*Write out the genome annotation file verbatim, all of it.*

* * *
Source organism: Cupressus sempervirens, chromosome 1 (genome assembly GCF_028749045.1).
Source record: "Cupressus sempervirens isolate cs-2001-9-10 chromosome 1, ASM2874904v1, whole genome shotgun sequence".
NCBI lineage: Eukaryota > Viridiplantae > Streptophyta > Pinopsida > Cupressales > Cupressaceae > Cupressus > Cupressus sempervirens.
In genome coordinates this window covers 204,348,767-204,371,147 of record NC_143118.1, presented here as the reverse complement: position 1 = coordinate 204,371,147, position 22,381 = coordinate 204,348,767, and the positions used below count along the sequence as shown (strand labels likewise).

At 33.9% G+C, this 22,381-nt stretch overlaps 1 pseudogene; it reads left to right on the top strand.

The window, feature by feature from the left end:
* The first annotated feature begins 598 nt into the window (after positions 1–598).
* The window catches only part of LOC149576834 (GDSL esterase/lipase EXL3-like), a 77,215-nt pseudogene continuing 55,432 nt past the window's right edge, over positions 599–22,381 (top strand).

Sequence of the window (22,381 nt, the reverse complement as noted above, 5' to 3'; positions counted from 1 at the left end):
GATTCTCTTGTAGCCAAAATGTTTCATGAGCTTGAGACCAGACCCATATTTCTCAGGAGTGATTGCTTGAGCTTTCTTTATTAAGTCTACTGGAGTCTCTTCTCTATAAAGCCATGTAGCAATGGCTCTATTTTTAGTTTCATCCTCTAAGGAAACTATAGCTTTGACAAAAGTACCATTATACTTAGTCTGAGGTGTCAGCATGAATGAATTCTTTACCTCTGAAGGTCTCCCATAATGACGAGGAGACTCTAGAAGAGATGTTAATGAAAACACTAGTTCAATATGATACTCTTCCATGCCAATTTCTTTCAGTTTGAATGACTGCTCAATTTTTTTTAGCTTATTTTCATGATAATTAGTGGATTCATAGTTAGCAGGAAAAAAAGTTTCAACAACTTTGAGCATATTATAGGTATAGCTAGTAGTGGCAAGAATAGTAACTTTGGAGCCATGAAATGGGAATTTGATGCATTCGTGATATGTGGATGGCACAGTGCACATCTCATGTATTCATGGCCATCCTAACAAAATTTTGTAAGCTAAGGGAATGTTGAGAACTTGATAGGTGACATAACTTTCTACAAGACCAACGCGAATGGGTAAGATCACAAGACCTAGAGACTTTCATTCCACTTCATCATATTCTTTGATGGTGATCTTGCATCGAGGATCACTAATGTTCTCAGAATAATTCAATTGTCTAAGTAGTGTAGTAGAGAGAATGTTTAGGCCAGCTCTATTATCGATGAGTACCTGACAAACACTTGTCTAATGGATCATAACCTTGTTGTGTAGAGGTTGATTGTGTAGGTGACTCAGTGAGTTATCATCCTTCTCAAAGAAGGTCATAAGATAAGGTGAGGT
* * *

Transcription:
Source organism: Cupressus sempervirens, chromosome 1 (genome assembly GCF_028749045.1).
Source record: "Cupressus sempervirens isolate cs-2001-9-10 chromosome 1, ASM2874904v1, whole genome shotgun sequence".
NCBI lineage: Eukaryota > Viridiplantae > Streptophyta > Pinopsida > Cupressales > Cupressaceae > Cupressus > Cupressus sempervirens.
In genome coordinates this window covers 204,348,767-204,371,147 of record NC_143118.1, presented here as the reverse complement: position 1 = coordinate 204,371,147, position 22,381 = coordinate 204,348,767, and the positions used below count along the sequence as shown (strand labels likewise).

At 33.9% G+C, this 22,381-nt stretch overlaps 1 pseudogene; it reads left to right on the top strand.

The window, feature by feature from the left end:
* The first annotated feature begins 598 nt into the window (after positions 1–598).
* The window catches only part of LOC149576834 (GDSL esterase/lipase EXL3-like), a 77,215-nt pseudogene continuing 55,432 nt past the window's right edge, over positions 599–22,381 (top strand).

Sequence of the window (22,381 nt, the reverse complement as noted above, 5' to 3'; positions counted from 1 at the left end):
GATTCTCTTGTAGCCAAAATGTTTCATGAGCTTGAGACCAGACCCATATTTCTCAGGAGTGATTGCTTGAGCTTTCTTTATTAAGTCTACTGGAGTCTCTTCTCTATAAAGCCATGTAGCAATGGCTCTATTTTTAGTTTCATCCTCTAAGGAAACTATAGCTTTGACAAAAGTACCATTATACTTAGTCTGAGGTGTCAGCATGAATGAATTCTTTACCTCTGAAGGTCTCCCATAATGACGAGGAGACTCTAGAAGAGATGTTAATGAAAACACTAGTTCAATATGATACTCTTCCATGCCAATTTCTTTCAGTTTGAATGACTGCTCAATTTTTTTTAGCTTATTTTCATGATAATTAGTGGATTCATAGTTAGCAGGAAAAAAAGTTTCAACAACTTTGAGCATATTATAGGTATAGCTAGTAGTGGCAAGAATAGTAACTTTGGAGCCATGAAATGGGAATTTGATGCATTCGTGATATGTGGATGGCACAGTGCACATCTCATGTATTCATGGCCATCCTAACAAAATTTTGTAAGCTAAGGGAATGTTGAGAACTTGATAGGTGACATAACTTTCTACAAGACCAACGCGAATGGGTAAGATCACAAGACCTAGAGACTTTCATTCCACTTCATCATATTCTTTGATGGTGATCTTGCATCGAGGATCACTAATGTTCTCAGAATAATTCAATTGTCTAAGTAGTGTAGTAGAGAGAATGTTTAGGCCAGCTCTATTATCGATGAGTACCTGACAAACACTTGTCTAATGGATCATAACCTTGTTGTGTAGAGGTTGATTGTGTAGGTGACTCAGTGAGTTATCATCCTTCTCAAAGAAGGTCATAAGATAAGGTGAGGT